Postgraduate Course: Human Evolution (PGHC11080)
|School||School of History, Classics and Archaeology
||College||College of Humanities and Social Science
|Credit level (Normal year taken)||SCQF Level 11 (Postgraduate)
||Availability||Available to all students
|Summary||The course provides an overview of human biological and cultural evolution from the first hominins to the emergence of our own species, Homo sapiens, using evidence provided by archaeology, molecular biology, and biological and social anthropology.
The aim of the course is to provide students with a greater awareness of where we came from, and how we have developed physically and culturally over the past seven million years. Topics covered include: how scientists study human evolution; climate change and evolution; primate origins; the earliest hominins and the origins of bipedalism; evolution of the brain, intelligence and language; reconstructing diet and behaviour; the origin and global expansion of modern humans.
Entry Requirements (not applicable to Visiting Students)
||Other requirements|| None
Information for Visiting Students
|High Demand Course?
Course Delivery Information
|Academic year 2016/17, Available to all students (SV1)
|Learning and Teaching activities (Further Info)
Seminar/Tutorial Hours 22,
Programme Level Learning and Teaching Hours 4,
Directed Learning and Independent Learning Hours
|Assessment (Further Info)
|Additional Information (Assessment)
||Essay: 3000-word limit (excluding bibliography)
|No Exam Information
On completion of this course, the student will be able to:
- Demonstrate, by way of coursework, command of the body of knowledge considered in the course;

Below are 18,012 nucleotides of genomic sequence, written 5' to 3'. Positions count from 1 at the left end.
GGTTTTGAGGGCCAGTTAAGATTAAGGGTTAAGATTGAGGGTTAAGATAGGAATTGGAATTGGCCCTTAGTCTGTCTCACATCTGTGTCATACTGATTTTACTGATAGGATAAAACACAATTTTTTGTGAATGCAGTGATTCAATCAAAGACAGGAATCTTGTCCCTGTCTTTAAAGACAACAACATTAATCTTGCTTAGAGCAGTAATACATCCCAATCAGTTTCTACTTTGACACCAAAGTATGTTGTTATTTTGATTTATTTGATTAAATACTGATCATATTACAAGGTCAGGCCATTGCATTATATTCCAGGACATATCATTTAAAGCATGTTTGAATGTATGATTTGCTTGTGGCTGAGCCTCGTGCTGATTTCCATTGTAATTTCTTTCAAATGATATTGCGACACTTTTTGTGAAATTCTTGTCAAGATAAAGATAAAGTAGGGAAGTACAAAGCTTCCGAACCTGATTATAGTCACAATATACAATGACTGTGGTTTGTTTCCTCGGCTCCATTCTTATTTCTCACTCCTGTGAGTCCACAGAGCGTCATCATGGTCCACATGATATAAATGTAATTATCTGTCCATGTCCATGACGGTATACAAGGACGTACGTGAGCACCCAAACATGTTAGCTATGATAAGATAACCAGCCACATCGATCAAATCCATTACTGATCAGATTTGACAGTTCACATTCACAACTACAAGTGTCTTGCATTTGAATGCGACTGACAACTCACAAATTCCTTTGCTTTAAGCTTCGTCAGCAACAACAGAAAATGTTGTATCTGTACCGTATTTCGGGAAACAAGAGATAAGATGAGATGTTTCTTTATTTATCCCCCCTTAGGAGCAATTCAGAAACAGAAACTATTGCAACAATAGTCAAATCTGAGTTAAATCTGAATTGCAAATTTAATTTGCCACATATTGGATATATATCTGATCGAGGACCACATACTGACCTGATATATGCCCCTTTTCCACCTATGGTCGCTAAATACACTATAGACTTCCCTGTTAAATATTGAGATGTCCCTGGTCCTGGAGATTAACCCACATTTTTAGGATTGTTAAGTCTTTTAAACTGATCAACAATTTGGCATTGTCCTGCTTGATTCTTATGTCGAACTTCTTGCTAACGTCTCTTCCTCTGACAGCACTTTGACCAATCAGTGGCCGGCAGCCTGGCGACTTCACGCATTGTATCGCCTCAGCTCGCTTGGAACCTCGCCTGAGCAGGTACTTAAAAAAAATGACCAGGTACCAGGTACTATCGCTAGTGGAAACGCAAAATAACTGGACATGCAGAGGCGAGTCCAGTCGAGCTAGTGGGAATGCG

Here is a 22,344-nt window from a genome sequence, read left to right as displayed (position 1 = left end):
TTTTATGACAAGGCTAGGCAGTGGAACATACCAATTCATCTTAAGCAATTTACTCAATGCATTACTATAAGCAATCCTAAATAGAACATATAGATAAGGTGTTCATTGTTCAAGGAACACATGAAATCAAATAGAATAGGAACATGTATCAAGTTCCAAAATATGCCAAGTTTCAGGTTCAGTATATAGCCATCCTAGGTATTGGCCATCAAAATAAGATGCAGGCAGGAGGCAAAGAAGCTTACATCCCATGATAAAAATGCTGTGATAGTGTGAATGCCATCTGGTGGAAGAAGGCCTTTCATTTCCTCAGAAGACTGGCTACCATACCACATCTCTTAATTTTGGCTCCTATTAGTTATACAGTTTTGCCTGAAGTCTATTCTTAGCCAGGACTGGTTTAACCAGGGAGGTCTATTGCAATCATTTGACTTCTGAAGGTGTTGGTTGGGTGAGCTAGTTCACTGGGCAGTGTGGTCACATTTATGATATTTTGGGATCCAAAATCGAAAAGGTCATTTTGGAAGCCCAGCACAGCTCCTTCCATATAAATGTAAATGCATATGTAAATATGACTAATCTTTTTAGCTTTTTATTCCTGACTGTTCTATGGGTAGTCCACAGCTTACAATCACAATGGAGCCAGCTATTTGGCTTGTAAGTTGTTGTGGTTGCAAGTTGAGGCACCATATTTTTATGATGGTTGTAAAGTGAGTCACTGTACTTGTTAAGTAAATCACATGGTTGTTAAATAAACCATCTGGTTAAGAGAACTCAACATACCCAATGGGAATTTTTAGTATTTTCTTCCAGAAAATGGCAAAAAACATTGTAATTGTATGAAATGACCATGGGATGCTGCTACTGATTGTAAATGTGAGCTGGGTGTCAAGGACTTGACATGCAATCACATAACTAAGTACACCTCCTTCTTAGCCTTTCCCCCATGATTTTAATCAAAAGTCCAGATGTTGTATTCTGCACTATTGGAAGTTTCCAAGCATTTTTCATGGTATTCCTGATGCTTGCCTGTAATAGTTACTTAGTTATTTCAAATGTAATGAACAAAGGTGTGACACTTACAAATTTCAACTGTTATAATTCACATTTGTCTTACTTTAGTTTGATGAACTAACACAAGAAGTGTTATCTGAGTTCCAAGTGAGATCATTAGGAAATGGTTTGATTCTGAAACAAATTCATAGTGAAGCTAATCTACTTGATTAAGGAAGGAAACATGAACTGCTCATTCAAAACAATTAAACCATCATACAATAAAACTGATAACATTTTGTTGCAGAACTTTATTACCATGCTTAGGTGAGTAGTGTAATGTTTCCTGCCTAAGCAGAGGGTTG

- Demonstrate, by way of coursework, an ability to read, analyse and reflect critically upon relevant scholarship
- Demonstrate, by way of coursework, an ability to understand, evaluate and utilise a variety of primary source material;
- Demonstrate, by way of coursework, the ability to develop and sustain scholarly arguments in oral and written form, by formulating appropriate questions and utilising relevant evidence;
- Demonstrate independence of mind and initiative; intellectual integrity and maturity; an ability to evaluate the work of others, including peers.
|Arsuaga, J.L. and Martinez, I. 2006. The Chosen Species: The Long March of Human Evolution. Oxford: Blackwell.|
Cartmill, M. & Smith, F.H. 2009. The Human Lineage. Hoboken, Wiley-Blackwell.
Dinnis, R. & Stringer, C. 2014. Britain: one million years of the human story. London, Natural History Museum
Harris, E.E. 2015. Ancestors in our Genome. Oxford, Oxford University Press.
Jobling, M.A., Hurles, M. and Tyler-Smith, C. 2004. Human Evolutionary Genetics: Origins, Peoples and Disease. New York: Garland.
Stringer, C. 2012. The Origin of Our Species. Harmondsworth, Penguin.
|Graduate Attributes and Skills
||Jointly taught with Human Origins (ARCA10003)
|Course organiser||Prof Clive Bonsall
Tel: (0131 6)50 2375
|Course secretary||Mr Gordon Littlejohn
Tel: (0131 6)50 3782
© Copyright 2016 The University of Edinburgh - 3 February 2017 4:56 am